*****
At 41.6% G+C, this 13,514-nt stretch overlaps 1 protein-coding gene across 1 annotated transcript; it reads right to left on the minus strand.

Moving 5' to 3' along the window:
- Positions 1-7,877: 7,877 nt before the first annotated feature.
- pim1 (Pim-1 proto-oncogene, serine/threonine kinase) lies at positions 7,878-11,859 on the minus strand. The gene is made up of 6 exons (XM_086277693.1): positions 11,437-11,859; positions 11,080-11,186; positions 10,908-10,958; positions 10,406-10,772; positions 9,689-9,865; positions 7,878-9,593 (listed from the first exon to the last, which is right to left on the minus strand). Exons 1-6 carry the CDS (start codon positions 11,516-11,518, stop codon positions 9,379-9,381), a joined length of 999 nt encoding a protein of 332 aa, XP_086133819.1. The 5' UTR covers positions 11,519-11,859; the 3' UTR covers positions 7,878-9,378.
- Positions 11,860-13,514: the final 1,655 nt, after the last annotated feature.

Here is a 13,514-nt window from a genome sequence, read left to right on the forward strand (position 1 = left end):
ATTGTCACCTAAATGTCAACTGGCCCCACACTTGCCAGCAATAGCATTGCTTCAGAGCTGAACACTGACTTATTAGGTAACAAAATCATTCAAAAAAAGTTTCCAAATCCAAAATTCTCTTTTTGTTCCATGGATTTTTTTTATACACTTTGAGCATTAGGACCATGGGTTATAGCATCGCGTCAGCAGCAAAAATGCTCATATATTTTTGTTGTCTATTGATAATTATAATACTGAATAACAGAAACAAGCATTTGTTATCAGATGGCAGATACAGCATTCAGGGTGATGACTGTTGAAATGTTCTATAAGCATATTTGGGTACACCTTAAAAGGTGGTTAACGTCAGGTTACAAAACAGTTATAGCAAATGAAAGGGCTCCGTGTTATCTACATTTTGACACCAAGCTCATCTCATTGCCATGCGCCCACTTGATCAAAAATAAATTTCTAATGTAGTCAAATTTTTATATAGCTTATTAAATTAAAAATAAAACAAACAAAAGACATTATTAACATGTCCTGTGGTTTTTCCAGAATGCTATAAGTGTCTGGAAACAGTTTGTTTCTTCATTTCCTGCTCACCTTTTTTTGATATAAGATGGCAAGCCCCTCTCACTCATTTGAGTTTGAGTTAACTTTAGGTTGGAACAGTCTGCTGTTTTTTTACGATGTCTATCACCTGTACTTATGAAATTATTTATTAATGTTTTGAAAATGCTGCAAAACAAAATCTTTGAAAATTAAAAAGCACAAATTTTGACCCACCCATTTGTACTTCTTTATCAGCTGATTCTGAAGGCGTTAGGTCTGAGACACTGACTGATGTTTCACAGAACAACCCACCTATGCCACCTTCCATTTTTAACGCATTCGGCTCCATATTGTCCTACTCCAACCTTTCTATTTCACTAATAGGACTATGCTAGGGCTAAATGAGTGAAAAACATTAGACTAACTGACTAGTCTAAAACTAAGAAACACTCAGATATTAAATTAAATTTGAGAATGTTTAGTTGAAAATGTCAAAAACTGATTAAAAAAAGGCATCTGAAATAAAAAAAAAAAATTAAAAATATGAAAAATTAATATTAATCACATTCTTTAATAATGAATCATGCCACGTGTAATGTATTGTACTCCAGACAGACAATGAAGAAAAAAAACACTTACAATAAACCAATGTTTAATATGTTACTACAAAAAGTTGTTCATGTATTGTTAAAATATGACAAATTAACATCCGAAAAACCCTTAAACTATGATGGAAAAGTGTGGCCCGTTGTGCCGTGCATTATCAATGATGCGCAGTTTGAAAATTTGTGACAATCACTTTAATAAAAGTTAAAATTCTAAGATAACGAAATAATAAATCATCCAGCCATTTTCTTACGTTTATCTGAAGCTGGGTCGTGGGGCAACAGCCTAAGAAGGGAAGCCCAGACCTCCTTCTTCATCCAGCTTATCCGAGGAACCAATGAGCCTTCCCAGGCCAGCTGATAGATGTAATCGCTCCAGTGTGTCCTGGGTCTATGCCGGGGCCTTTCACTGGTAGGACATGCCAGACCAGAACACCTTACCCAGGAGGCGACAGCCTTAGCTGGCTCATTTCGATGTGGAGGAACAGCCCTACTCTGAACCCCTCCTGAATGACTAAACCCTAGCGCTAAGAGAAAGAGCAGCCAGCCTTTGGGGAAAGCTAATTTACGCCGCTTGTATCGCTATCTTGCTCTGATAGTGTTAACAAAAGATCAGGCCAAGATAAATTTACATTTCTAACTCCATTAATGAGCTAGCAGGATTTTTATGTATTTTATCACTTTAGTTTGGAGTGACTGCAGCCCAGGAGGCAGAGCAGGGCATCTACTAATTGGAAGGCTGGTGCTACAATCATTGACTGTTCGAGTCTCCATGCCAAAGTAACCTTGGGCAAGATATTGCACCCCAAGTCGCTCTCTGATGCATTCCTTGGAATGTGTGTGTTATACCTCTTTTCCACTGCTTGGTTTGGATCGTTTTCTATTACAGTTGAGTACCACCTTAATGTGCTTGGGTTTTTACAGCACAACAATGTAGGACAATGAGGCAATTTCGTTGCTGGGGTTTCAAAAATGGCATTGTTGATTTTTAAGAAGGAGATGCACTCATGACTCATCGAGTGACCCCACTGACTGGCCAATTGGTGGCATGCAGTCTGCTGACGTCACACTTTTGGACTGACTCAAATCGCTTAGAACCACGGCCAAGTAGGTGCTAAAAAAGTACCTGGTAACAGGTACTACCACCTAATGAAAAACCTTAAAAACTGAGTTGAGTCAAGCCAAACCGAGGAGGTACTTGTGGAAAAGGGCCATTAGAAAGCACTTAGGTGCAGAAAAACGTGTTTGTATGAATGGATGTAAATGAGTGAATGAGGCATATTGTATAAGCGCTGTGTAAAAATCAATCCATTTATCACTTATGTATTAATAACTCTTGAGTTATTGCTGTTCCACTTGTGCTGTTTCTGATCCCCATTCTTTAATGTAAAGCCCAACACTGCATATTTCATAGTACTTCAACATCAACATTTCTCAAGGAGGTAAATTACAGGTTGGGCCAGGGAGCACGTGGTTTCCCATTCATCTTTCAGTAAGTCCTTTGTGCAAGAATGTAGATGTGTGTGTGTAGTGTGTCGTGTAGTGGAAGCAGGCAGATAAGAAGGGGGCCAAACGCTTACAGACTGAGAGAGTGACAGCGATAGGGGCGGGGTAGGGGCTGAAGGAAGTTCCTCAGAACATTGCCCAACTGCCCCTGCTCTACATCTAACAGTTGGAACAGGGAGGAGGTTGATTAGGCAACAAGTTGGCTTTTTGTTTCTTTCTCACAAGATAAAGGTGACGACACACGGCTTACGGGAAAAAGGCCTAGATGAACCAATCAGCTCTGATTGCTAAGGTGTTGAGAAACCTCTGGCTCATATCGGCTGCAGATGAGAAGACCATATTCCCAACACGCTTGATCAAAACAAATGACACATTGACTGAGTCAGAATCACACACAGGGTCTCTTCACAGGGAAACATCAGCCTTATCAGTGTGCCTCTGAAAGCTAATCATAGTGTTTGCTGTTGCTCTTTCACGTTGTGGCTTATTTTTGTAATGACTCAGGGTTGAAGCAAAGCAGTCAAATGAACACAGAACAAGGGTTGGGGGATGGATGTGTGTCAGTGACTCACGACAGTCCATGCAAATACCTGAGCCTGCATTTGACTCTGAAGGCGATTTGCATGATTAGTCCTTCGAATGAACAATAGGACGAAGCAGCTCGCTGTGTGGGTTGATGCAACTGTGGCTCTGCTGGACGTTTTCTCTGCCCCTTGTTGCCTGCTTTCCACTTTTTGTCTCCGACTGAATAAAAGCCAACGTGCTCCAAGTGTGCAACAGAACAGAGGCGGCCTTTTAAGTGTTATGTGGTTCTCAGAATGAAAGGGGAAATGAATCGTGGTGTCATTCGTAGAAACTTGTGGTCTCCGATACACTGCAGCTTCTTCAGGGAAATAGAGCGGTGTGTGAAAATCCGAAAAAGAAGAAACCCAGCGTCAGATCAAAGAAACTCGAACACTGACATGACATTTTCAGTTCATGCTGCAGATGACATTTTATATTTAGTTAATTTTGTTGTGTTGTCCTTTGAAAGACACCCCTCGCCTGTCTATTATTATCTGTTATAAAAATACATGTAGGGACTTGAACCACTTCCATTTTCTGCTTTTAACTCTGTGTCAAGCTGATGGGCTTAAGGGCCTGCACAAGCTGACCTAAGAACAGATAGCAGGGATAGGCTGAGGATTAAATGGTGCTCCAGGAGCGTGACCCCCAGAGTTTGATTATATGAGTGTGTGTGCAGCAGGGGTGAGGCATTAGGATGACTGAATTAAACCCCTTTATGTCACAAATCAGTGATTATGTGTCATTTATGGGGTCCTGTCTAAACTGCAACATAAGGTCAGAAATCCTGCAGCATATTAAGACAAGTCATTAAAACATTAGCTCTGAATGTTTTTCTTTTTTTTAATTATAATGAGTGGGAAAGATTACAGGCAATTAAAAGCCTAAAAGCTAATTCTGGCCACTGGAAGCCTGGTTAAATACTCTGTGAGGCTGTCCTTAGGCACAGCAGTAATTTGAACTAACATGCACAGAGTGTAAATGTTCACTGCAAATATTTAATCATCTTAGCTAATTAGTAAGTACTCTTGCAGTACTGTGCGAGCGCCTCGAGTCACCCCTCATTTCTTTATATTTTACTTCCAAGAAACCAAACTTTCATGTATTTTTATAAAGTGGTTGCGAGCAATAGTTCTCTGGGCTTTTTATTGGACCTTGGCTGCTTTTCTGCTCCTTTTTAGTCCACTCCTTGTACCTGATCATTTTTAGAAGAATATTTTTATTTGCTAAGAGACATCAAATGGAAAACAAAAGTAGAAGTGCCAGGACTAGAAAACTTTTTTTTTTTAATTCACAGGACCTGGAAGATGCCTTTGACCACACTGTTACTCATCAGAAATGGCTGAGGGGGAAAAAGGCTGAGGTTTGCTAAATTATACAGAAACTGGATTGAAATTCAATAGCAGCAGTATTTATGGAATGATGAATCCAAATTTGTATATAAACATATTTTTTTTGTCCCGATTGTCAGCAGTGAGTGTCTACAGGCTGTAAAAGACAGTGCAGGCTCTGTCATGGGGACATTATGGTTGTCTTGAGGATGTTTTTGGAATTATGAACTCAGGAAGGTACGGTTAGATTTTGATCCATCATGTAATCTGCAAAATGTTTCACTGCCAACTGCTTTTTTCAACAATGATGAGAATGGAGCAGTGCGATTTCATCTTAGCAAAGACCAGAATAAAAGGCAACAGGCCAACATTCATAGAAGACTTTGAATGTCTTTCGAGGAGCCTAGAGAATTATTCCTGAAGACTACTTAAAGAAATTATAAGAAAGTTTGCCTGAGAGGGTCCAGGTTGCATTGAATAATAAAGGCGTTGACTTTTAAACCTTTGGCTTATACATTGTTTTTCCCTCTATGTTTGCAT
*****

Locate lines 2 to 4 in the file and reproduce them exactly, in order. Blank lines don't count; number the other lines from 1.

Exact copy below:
Moving 5' to 3' along the window:
- Positions 1-7,877: 7,877 nt before the first annotated feature.
- pim1 (Pim-1 proto-oncogene, serine/threonine kinase) lies at positions 7,878-11,859 on the minus strand. The gene is made up of 6 exons (XM_086277693.1): positions 11,437-11,859; positions 11,080-11,186; positions 10,908-10,958; positions 10,406-10,772; positions 9,689-9,865; positions 7,878-9,593 (listed from the first exon to the last, which is right to left on the minus strand). Exons 1-6 carry the CDS (start codon positions 11,516-11,518, stop codon positions 9,379-9,381), a joined length of 999 nt encoding a protein of 332 aa, XP_086133819.1. The 5' UTR covers positions 11,519-11,859; the 3' UTR covers positions 7,878-9,378.